Adhahn had slipped away twice
Seattle Times staff reporter
The Pierce County Sheriff's Department said Thursday it had two different opportunities to arrest Terapon Adhahn long before he was charged with the slaying of a Tacoma girl last month but each time failed to follow through.
On May 25, 2005, a sheriff's deputy, conducting a routine check of registered sex offenders, went to Adhahn's Spanaway home and found that he no longer resided there. Adhahn, a Level 1 sex offender, was required to register his address with police after a 1990 incest conviction.
The deputy wrote an "absconded" report, indicating the offender had left his registered address. But rather than follow up and try to find Adhahn and arrest him, the Sheriff's Department dropped the matter because deputies believed Adhahn had only a few months remaining in his legal requirement to provide police with his address, said Ed Troyer, sheriff's spokesman.
Because Adhahn had been convicted in 1992 in Tacoma Municipal Court for intimidation with a deadly weapon, the time requiring him to continue registering had been extended to September 2007, say court documents.
Troyer didn't say why the Sheriff's Department wasn't aware the time had been extended.
Adhahn, 42, was charged last month with aggravated first-degree murder, first-degree kidnapping and first-degree rape in connection with the July 4 abduction and slaying of Zina Linnik, 12. He is facing numerous other chargers stemming from attacks on two other girls and is considered a person of interest in the December 2005 abduction and slaying of 10-year-old Adre'Anna Jackson, of Tillicum, Pierce County.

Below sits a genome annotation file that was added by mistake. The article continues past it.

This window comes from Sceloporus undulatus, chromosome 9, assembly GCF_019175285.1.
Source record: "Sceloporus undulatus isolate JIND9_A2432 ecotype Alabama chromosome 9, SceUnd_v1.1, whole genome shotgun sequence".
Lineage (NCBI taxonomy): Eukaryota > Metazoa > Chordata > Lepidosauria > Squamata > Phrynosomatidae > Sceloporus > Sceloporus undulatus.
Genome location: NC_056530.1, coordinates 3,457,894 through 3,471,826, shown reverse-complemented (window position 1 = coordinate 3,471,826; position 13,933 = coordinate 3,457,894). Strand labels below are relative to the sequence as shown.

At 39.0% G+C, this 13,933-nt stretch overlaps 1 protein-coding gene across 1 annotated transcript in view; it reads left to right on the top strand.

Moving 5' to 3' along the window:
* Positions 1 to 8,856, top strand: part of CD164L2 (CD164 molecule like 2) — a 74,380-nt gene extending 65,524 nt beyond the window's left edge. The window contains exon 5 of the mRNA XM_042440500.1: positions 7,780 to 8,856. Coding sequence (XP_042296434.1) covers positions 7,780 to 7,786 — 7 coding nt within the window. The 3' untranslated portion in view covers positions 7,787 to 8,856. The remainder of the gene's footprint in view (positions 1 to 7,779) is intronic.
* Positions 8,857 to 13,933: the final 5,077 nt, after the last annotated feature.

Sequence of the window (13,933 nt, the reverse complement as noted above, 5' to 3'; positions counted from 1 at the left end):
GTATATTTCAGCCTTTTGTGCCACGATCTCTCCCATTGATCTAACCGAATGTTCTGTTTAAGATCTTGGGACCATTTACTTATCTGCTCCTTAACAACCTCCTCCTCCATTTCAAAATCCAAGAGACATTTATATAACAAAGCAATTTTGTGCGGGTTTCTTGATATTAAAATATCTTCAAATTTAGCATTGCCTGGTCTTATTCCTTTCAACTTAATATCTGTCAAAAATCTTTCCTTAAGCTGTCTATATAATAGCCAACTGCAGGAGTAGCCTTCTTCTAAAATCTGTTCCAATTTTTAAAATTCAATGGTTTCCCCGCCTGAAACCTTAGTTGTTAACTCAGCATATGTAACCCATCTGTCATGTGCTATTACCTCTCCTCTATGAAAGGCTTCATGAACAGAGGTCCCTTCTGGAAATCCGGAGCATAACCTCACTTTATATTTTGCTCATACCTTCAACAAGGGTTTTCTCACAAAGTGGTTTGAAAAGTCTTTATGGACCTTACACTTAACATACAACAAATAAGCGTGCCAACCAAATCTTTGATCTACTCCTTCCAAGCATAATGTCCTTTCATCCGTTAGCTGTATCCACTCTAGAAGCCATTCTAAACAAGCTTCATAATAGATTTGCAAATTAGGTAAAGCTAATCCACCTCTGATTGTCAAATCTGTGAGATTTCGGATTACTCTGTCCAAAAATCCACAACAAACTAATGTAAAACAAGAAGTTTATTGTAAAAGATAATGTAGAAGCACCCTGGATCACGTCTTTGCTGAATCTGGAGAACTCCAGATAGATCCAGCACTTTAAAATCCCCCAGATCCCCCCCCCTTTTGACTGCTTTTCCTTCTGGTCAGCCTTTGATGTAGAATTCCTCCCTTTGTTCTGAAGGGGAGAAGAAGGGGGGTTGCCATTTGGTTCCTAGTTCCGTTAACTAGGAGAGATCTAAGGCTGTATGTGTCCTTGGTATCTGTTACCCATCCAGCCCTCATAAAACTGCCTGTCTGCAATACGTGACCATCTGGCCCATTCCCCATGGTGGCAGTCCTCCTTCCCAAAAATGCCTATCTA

Thursday's revelation by the Sheriff's Department comes a day after it conceded deputies failed to follow up on a 2004 report that Adhahn was raping a girl who was living with him.
In January 2004, Child Protective Services forwarded to the Sheriff's Department a report from an informant who claimed Adhahn was raping the 15-year-old girl. Detectives went to the home, but Adhahn no longer lived there. They made no additional effort to find Adhahn, in part because the Sheriff's Department often receives unfounded third-party reports, often from angry ex-spouses, Troyer said.
Explaining why the department didn't try to find Adhahn in 2005 after he failed to register as a sex offender, Troyer said his office monitors about 2,800 sex offenders. Of those, there are currently 123 absconded sex offenders of all levels and only three detectives, two full-time and one half-time, who must visit each home annually to be sure the offenders are living where they have registered.
Level 1 sex offenders are considered the least likely to reoffend.
"There are holes in the system," Troyer said.
In Adhahn's case, the lack of follow-up was one more lucky break.
In 1990, he pleaded guilty to incest, a charge reduced from second-degree rape, after attacking a 16-year-old relative.
After his 1992 conviction for intimidation with a weapon conviction, Adhahn could have faced deportation proceedings because of his two criminal convictions. A native of Thailand, he was a legal U.S. resident but not a citizen, and the second conviction should have triggered a deportation hearing. But immigration officials say they didn't know about the 1992 intimidation conviction because they weren't notified by Pierce County prosecutors.
"If we're not notified, we won't be able to do anything about it," said Lorie Dankers, spokeswoman for Immigration and Customs Enforcement.
Nancy Bartley: 206-464-8522 or email@example.com
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